What to do
- Preheat the oven to 180˚C/160˚C Fan/Gas mark 4 and grease a small loaf tin (7½” x 3½”), or use some Lakeland quick release spray.
- To a mixing bowl add: the mashed bananas, butter, sugar, egg and vanilla extract and mix.
- Mix in the baking powder, the salt, the ground cloves and finally the flour. Pour the mixture into the prepared tin and decorate with a couple of walnut halves.
- Bake for 45 mins and check. Insert a skewer; if it comes out clean, it’s done. If not, return to the oven for another 10 minutes.
- Allow to cool in the tin a little, and then… dig in!
One of the things I will be offering on my blog is interviews with other busy parents, to help you feel inspired, give you an exclusive behind-the-scenes peek at how other mums do things and to offer tips and advice across a range of issues and topics that will (I hope!) interest you.
Jo Wheatley impressed the nation with her amazing baking skills on BBC2’s The Great British Bake Off and after winning the competition in 2011 went on to write A Passion for Baking (Constable, 2012), which is an absolutely lovely book – the photographs are gorgeous, the recipes make you want to get baking immediately plus there really is something for every occasion – I really recommend it (currently loving the Lemon Drizzle Traybake). She also writes a blog, Jo’s Blue Aga – www.josblueaga.com which features some show-stopping cakes.
I particularly love the introduction to Jo’s book, where she talks about what baking means for her. In it she says, ‘Baking is about memories, old ones and ones yet to be made: a favourite auntie’s bread pudding; a nan’s apple pie; eating the most amazing croissant with a loved one […] a birthday cake shaped like a fort for a four-year-old … I could go on forever!’
This is how I feel about food and cooking for my family, too, which is why we try to sit down to eat together as a family at weekends in particular. Simple rituals like dipping soldiers into soft-boiled eggs or tucking in to homemade scones and jam are the things family memories are made of, and I cherish the (relative) peace at weekends (however, let’s keep things in perspective here; things are never *actually* quiet with two kids!).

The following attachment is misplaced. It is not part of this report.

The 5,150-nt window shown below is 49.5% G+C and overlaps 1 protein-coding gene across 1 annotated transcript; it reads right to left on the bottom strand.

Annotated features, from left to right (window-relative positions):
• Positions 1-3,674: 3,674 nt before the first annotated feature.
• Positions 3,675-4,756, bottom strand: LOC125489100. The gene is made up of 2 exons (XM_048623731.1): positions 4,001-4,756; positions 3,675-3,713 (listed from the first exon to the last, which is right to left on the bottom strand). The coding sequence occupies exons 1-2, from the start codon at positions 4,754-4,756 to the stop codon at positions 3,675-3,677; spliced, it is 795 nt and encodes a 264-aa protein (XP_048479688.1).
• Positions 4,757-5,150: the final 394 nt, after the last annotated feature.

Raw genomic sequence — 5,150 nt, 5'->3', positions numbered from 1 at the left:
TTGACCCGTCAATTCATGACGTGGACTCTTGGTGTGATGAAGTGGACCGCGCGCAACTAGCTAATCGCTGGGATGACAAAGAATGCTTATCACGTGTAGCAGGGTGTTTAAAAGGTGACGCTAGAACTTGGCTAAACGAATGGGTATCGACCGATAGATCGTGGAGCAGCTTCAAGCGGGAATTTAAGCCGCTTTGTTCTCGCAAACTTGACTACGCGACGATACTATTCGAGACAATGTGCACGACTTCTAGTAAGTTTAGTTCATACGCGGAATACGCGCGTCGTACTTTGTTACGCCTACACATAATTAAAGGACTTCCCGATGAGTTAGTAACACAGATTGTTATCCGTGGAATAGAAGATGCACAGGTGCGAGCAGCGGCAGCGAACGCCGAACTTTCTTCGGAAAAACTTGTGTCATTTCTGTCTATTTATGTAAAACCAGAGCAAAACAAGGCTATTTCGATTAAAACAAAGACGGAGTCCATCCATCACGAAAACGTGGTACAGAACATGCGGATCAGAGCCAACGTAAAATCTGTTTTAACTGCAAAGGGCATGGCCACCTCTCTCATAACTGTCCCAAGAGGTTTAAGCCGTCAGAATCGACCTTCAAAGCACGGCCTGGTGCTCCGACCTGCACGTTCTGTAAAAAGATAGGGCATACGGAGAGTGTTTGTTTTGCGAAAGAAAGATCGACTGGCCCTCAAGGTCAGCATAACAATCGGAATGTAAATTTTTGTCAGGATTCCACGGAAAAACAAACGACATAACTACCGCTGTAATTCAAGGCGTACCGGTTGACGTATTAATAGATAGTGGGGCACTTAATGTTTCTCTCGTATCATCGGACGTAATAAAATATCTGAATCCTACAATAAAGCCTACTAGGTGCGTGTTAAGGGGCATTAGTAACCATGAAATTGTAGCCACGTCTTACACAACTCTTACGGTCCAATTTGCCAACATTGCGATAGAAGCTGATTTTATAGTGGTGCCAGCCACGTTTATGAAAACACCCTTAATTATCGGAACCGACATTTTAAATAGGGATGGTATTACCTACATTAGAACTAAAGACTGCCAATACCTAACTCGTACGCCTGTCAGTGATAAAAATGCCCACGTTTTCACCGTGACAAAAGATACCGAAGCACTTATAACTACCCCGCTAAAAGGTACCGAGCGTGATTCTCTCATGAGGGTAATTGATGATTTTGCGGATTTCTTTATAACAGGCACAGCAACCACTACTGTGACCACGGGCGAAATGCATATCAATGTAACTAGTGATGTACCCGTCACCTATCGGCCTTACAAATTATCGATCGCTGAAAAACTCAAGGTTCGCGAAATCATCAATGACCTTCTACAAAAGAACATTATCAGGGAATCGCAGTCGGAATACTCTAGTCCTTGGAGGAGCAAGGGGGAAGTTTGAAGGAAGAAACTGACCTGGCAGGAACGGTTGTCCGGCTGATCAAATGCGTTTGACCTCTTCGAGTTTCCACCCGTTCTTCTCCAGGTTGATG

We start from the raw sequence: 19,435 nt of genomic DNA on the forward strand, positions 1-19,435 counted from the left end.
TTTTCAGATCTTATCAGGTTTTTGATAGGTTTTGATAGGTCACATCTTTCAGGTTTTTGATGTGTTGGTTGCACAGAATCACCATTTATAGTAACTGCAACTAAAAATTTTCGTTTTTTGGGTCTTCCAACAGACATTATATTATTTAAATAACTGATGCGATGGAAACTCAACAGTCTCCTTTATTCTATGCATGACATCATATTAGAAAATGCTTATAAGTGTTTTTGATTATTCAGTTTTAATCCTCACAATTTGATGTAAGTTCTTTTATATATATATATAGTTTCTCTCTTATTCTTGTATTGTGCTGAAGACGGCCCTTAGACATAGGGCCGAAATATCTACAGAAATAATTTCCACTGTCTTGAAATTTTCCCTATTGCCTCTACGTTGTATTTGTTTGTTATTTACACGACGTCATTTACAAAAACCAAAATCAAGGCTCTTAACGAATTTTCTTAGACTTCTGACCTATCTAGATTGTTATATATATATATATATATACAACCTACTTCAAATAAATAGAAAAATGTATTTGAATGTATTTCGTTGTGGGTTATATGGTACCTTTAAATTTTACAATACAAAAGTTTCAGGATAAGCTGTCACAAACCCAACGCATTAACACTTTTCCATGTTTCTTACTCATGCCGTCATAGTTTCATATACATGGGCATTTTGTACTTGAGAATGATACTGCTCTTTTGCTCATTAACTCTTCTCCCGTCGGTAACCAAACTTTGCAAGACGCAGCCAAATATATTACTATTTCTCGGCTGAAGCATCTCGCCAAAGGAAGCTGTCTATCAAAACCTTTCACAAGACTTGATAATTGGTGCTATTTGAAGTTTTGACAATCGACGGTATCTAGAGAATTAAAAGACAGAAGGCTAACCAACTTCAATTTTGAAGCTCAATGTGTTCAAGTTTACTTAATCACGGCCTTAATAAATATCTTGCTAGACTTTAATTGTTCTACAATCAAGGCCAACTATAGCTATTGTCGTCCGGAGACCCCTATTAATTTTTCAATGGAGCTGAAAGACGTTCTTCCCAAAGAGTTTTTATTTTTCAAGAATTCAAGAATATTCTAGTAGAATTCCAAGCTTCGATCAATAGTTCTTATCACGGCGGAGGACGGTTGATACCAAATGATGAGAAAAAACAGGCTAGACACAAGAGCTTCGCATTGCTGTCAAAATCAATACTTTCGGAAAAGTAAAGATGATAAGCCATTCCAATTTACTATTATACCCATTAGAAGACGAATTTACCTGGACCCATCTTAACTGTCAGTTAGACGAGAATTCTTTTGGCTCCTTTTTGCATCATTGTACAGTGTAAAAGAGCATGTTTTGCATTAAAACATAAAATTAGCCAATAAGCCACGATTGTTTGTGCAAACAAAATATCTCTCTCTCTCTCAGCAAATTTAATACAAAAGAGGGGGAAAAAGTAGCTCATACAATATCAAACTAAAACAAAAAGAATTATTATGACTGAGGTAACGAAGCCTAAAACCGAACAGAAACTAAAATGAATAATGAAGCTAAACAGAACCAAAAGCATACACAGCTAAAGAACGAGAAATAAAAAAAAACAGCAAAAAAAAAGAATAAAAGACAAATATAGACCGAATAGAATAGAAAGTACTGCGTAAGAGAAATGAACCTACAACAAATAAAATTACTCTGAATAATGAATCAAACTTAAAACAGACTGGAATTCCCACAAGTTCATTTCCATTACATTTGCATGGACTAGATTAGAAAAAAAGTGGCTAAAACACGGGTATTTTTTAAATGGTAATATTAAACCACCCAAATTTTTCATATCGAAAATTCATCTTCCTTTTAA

Now over to Jo:
Q: As a busy mum, how have you adapted the way you cook since having your children?
To be totally honest it’s been such a long time since I wasn’t a mum I can’t actually remember! Billy, my eldest, is now 25.
Q: Can you share some of the snacks you give your children?
I think snacks with oats and fruit are always a packed lunch favourite and help keep children going throughout the day. But to be fair, I’m more of everything in moderation, to totally deny children any treat will only make them want it more.
Q: Breakfast is often cited as the most important meal of the day, particularly for growing children – what sorts of things do you and your family like to eat for breakfast?
At the weekends it was always pancakes for my lot, in the week it’s Weetabix or porridge, or fruit depending on the season.
Q: What kitchen gadget could you not live without?
My KitchenAid. I love how it frees me up to do something else and can whip up meringues in moments!
Q: Who are your favourite cookery writers?
I love all types of writers and books – cookery books are my guilty pleasure – I have a tower of them next to my bed and a whole length of kitchen worktop full of them…
Q: I am all about embracing shortcuts in the kitchen – what shortcuts do you do to make life run that little bit smoother? Any tips you’d like to share?
I have a Wednesday Top Tip on my Facebook page Jo’s Blue AGA where every week I share tips. This week’s was melting small amounts of chocolate in a microwaveable bag, then snipping of a corner – perfect for drizzling without any mess of washing up! I also have bits and bobs in my book, A Passion for Baking where I give other helpful little tips.